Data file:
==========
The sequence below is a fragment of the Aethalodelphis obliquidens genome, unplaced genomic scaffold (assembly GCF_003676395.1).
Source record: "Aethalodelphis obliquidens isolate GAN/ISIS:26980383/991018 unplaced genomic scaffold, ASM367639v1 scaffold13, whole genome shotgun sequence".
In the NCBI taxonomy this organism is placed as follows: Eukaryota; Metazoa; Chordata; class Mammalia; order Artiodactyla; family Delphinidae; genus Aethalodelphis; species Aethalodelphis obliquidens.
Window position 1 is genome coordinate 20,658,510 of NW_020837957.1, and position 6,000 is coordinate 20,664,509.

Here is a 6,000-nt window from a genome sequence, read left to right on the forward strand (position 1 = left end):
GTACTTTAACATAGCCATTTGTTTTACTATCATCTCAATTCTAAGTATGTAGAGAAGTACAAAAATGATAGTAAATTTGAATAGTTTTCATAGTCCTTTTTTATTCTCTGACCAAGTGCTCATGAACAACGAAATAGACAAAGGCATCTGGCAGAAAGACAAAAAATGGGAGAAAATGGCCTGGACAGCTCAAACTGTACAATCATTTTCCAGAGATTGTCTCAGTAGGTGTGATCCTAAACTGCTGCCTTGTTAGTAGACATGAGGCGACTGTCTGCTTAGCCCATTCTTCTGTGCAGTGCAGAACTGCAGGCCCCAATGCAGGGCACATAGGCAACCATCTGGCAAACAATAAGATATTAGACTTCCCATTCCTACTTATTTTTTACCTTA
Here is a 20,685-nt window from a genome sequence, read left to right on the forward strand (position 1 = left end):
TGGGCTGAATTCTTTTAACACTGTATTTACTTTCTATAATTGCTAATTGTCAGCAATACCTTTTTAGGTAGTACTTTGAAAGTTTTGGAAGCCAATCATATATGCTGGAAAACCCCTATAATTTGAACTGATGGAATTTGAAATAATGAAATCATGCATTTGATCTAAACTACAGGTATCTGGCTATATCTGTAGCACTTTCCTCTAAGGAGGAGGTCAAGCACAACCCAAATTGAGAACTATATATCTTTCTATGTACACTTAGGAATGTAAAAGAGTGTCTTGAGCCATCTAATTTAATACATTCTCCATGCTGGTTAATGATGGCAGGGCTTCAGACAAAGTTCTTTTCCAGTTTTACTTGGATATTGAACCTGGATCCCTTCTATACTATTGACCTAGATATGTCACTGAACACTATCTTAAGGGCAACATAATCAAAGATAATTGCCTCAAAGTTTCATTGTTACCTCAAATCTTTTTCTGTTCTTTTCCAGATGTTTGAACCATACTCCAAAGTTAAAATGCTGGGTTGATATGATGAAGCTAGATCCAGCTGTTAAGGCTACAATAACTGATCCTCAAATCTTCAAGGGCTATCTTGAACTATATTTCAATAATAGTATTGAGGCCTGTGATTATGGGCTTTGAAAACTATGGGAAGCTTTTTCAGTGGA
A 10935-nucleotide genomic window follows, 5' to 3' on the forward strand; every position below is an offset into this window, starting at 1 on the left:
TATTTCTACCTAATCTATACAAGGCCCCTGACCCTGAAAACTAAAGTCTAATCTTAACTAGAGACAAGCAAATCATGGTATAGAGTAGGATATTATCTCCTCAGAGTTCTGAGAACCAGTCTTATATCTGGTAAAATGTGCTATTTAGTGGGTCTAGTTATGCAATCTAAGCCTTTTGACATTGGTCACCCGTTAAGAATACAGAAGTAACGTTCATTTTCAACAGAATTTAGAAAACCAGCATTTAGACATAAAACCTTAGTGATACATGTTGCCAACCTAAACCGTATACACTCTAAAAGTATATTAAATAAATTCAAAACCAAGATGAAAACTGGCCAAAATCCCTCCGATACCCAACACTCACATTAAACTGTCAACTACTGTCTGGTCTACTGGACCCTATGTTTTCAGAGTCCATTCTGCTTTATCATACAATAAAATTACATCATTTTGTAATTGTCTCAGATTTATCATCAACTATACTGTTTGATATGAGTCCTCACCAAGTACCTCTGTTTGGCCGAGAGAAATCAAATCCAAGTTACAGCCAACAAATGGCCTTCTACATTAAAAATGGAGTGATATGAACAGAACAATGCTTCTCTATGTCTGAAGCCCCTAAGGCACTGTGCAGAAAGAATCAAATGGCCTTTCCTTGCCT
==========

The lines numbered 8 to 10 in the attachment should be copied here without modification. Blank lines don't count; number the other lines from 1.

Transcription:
TGGGCTGAATTCTTTTAACACTGTATTTACTTTCTATAATTGCTAATTGTCAGCAATACCTTTTTAGGTAGTACTTTGAAAGTTTTGGAAGCCAATCATATATGCTGGAAAACCCCTATAATTTGAACTGATGGAATTTGAAATAATGAAATCATGCATTTGATCTAAACTACAGGTATCTGGCTATATCTGTAGCACTTTCCTCTAAGGAGGAGGTCAAGCACAACCCAAATTGAGAACTATATATCTTTCTATGTACACTTAGGAATGTAAAAGAGTGTCTTGAGCCATCTAATTTAATACATTCTCCATGCTGGTTAATGATGGCAGGGCTTCAGACAAAGTTCTTTTCCAGTTTTACTTGGATATTGAACCTGGATCCCTTCTATACTATTGACCTAGATATGTCACTGAACACTATCTTAAGGGCAACATAATCAAAGATAATTGCCTCAAAGTTTCATTGTTACCTCAAATCTTTTTCTGTTCTTTTCCAGATGTTTGAACCATACTCCAAAGTTAAAATGCTGGGTTGATATGATGAAGCTAGATCCAGCTGTTAAGGCTACAATAACTGATCCTCAAATCTTCAAGGGCTATCTTGAACTATATTTCAATAATAGTATTGAGGCCTGTGATTATGGGCTTTGAAAACTATGGGAAGCTTTTTCAGTGGA
A 10935-nucleotide genomic window follows, 5' to 3' on the forward strand; every position below is an offset into this window, starting at 1 on the left:
TATTTCTACCTAATCTATACAAGGCCCCTGACCCTGAAAACTAAAGTCTAATCTTAACTAGAGACAAGCAAATCATGGTATAGAGTAGGATATTATCTCCTCAGAGTTCTGAGAACCAGTCTTATATCTGGTAAAATGTGCTATTTAGTGGGTCTAGTTATGCAATCTAAGCCTTTTGACATTGGTCACCCGTTAAGAATACAGAAGTAACGTTCATTTTCAACAGAATTTAGAAAACCAGCATTTAGACATAAAACCTTAGTGATACATGTTGCCAACCTAAACCGTATACACTCTAAAAGTATATTAAATAAATTCAAAACCAAGATGAAAACTGGCCAAAATCCCTCCGATACCCAACACTCACATTAAACTGTCAACTACTGTCTGGTCTACTGGACCCTATGTTTTCAGAGTCCATTCTGCTTTATCATACAATAAAATTACATCATTTTGTAATTGTCTCAGATTTATCATCAACTATACTGTTTGATATGAGTCCTCACCAAGTACCTCTGTTTGGCCGAGAGAAATCAAATCCAAGTTACAGCCAACAAATGGCCTTCTACATTAAAAATGGAGTGATATGAACAGAACAATGCTTCTCTATGTCTGAAGCCCCTAAGGCACTGTGCAGAAAGAATCAAATGGCCTTTCCTTGCCT